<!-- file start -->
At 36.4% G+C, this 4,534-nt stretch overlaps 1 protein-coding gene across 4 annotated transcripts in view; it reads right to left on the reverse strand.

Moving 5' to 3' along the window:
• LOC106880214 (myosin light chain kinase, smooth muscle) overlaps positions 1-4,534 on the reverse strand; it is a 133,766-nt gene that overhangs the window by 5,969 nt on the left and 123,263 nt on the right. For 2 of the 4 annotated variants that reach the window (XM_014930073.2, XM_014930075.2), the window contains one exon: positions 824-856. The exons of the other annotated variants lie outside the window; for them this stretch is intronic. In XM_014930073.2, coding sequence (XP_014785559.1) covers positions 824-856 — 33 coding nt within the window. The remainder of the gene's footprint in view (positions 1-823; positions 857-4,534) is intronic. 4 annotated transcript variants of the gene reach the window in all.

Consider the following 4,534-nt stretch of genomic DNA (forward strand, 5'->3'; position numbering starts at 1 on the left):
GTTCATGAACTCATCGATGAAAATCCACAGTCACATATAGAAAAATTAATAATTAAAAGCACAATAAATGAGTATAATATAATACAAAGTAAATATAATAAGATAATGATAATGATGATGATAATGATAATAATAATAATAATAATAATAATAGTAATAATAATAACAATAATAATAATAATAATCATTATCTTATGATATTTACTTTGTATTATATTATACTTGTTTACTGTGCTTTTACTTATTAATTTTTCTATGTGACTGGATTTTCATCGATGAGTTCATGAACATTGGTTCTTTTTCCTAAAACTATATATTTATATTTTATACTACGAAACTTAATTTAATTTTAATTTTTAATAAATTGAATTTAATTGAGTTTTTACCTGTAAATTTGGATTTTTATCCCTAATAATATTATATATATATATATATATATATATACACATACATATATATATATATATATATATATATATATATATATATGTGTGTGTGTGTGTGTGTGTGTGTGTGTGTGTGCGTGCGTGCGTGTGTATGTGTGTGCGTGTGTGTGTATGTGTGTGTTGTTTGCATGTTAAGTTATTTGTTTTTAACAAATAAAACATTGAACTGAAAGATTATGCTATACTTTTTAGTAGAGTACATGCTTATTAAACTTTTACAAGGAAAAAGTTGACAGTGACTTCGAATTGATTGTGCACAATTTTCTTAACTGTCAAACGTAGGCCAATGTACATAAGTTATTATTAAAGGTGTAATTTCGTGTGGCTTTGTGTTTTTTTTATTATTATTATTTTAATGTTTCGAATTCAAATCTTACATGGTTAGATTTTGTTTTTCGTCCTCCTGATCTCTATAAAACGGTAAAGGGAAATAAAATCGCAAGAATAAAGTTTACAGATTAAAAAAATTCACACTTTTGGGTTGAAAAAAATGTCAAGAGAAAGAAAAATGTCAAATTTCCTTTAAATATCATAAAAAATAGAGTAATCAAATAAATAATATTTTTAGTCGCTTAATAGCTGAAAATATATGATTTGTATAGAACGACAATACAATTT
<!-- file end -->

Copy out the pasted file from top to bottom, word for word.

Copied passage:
At 36.4% G+C, this 4,534-nt stretch overlaps 1 protein-coding gene across 4 annotated transcripts in view; it reads right to left on the reverse strand.

Moving 5' to 3' along the window:
• LOC106880214 (myosin light chain kinase, smooth muscle) overlaps positions 1-4,534 on the reverse strand; it is a 133,766-nt gene that overhangs the window by 5,969 nt on the left and 123,263 nt on the right. For 2 of the 4 annotated variants that reach the window (XM_014930073.2, XM_014930075.2), the window contains one exon: positions 824-856. The exons of the other annotated variants lie outside the window; for them this stretch is intronic. In XM_014930073.2, coding sequence (XP_014785559.1) covers positions 824-856 — 33 coding nt within the window. The remainder of the gene's footprint in view (positions 1-823; positions 857-4,534) is intronic. 4 annotated transcript variants of the gene reach the window in all.

Consider the following 4,534-nt stretch of genomic DNA (forward strand, 5'->3'; position numbering starts at 1 on the left):
GTTCATGAACTCATCGATGAAAATCCACAGTCACATATAGAAAAATTAATAATTAAAAGCACAATAAATGAGTATAATATAATACAAAGTAAATATAATAAGATAATGATAATGATGATGATAATGATAATAATAATAATAATAATAATAATAGTAATAATAATAACAATAATAATAATAATAATCATTATCTTATGATATTTACTTTGTATTATATTATACTTGTTTACTGTGCTTTTACTTATTAATTTTTCTATGTGACTGGATTTTCATCGATGAGTTCATGAACATTGGTTCTTTTTCCTAAAACTATATATTTATATTTTATACTACGAAACTTAATTTAATTTTAATTTTTAATAAATTGAATTTAATTGAGTTTTTACCTGTAAATTTGGATTTTTATCCCTAATAATATTATATATATATATATATATATATATACACATACATATATATATATATATATATATATATATATATATATATGTGTGTGTGTGTGTGTGTGTGTGTGTGTGTGTGCGTGCGTGCGTGTGTATGTGTGTGCGTGTGTGTGTATGTGTGTGTTGTTTGCATGTTAAGTTATTTGTTTTTAACAAATAAAACATTGAACTGAAAGATTATGCTATACTTTTTAGTAGAGTACATGCTTATTAAACTTTTACAAGGAAAAAGTTGACAGTGACTTCGAATTGATTGTGCACAATTTTCTTAACTGTCAAACGTAGGCCAATGTACATAAGTTATTATTAAAGGTGTAATTTCGTGTGGCTTTGTGTTTTTTTTATTATTATTATTTTAATGTTTCGAATTCAAATCTTACATGGTTAGATTTTGTTTTTCGTCCTCCTGATCTCTATAAAACGGTAAAGGGAAATAAAATCGCAAGAATAAAGTTTACAGATTAAAAAAATTCACACTTTTGGGTTGAAAAAAATGTCAAGAGAAAGAAAAATGTCAAATTTCCTTTAAATATCATAAAAAATAGAGTAATCAAATAAATAATATTTTTAGTCGCTTAATAGCTGAAAATATATGATTTGTATAGAACGACAATACAATTT